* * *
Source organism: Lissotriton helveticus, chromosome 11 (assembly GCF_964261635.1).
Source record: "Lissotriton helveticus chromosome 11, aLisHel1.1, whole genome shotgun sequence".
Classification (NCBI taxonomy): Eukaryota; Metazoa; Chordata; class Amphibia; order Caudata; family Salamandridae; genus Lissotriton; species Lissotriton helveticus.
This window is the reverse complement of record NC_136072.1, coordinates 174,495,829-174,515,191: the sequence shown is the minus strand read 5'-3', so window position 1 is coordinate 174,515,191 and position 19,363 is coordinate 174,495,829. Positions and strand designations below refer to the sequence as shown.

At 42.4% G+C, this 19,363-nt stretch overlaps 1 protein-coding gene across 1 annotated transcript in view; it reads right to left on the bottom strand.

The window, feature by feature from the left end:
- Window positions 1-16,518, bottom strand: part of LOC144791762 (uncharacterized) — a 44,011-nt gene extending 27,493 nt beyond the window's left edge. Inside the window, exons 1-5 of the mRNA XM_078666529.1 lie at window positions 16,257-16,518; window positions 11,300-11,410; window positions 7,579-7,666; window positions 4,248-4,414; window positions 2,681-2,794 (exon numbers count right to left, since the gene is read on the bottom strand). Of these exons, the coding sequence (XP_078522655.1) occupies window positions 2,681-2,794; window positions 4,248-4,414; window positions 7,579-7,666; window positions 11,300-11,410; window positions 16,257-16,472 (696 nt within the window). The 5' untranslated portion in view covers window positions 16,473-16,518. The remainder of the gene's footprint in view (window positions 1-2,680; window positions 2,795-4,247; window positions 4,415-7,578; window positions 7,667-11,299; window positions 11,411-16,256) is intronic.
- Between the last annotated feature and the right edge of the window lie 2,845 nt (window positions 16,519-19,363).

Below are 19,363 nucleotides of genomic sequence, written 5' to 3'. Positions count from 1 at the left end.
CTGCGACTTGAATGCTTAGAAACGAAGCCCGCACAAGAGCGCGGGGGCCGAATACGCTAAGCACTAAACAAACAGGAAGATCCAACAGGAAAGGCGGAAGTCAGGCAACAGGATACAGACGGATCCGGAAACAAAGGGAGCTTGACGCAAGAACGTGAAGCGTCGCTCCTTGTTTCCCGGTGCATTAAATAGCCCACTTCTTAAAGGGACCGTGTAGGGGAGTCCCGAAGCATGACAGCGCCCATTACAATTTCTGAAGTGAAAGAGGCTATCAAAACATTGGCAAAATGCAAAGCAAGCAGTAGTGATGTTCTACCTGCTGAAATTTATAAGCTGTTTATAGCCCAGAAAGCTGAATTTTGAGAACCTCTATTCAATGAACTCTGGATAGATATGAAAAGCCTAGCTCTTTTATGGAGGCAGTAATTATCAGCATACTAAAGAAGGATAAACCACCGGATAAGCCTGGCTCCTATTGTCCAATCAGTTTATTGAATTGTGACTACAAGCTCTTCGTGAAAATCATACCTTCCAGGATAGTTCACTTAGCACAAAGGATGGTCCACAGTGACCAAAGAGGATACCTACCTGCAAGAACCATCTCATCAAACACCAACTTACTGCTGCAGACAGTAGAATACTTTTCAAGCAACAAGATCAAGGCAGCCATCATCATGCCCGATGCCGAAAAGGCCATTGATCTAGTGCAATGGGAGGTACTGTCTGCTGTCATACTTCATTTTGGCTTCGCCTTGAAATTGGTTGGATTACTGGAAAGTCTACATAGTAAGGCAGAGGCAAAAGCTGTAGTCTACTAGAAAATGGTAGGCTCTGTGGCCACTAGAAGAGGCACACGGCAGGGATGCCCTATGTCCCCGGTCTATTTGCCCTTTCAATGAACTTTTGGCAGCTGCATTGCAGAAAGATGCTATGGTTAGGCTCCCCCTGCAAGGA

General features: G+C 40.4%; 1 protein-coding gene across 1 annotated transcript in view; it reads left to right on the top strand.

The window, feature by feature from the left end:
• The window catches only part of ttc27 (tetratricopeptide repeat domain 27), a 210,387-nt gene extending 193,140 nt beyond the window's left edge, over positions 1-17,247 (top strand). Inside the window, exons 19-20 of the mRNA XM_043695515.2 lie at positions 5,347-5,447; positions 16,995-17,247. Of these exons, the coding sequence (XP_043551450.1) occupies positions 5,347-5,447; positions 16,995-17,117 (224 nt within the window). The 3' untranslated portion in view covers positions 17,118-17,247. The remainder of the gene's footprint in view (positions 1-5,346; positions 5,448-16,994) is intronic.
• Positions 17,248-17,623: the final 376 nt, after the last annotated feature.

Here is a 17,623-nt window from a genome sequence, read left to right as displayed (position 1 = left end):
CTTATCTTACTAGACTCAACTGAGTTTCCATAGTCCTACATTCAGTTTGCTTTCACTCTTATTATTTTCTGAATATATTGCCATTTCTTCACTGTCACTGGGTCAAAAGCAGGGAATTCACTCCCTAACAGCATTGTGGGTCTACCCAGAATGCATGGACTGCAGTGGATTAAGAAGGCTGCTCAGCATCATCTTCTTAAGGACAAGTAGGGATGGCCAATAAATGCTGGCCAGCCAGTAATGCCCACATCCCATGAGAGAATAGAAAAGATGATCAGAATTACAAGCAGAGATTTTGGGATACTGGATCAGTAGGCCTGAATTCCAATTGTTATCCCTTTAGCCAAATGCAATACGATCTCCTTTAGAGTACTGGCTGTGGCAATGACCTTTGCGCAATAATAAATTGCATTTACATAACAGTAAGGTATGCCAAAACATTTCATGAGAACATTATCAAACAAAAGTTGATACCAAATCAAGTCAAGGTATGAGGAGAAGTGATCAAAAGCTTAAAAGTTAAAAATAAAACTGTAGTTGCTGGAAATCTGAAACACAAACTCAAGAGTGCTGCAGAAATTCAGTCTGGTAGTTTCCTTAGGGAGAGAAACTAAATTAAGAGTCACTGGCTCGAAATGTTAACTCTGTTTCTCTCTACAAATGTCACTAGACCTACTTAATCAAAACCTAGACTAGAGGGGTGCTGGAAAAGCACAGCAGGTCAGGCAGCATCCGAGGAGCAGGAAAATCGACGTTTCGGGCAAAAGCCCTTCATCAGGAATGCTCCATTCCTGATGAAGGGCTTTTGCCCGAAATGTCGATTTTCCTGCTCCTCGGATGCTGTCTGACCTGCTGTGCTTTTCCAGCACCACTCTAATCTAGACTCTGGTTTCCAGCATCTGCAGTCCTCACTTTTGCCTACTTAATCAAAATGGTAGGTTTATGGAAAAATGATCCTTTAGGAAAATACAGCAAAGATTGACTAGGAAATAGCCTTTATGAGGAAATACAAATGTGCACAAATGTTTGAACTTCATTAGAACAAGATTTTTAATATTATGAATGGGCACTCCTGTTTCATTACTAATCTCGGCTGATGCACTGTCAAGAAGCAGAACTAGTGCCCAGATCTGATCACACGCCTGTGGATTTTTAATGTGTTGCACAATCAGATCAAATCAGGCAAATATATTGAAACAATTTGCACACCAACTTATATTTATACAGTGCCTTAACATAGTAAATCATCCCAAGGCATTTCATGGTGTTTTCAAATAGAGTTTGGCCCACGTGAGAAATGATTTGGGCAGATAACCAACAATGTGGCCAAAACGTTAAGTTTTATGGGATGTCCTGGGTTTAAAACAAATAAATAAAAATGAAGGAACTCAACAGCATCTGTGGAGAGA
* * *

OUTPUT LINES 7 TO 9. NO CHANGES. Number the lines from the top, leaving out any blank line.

- Window positions 1-16,518, bottom strand: part of LOC144791762 (uncharacterized) — a 44,011-nt gene extending 27,493 nt beyond the window's left edge. Inside the window, exons 1-5 of the mRNA XM_078666529.1 lie at window positions 16,257-16,518; window positions 11,300-11,410; window positions 7,579-7,666; window positions 4,248-4,414; window positions 2,681-2,794 (exon numbers count right to left, since the gene is read on the bottom strand). Of these exons, the coding sequence (XP_078522655.1) occupies window positions 2,681-2,794; window positions 4,248-4,414; window positions 7,579-7,666; window positions 11,300-11,410; window positions 16,257-16,472 (696 nt within the window). The 5' untranslated portion in view covers window positions 16,473-16,518. The remainder of the gene's footprint in view (window positions 1-2,680; window positions 2,795-4,247; window positions 4,415-7,578; window positions 7,667-11,299; window positions 11,411-16,256) is intronic.
- Between the last annotated feature and the right edge of the window lie 2,845 nt (window positions 16,519-19,363).

Below are 19,363 nucleotides of genomic sequence, written 5' to 3'. Positions count from 1 at the left end.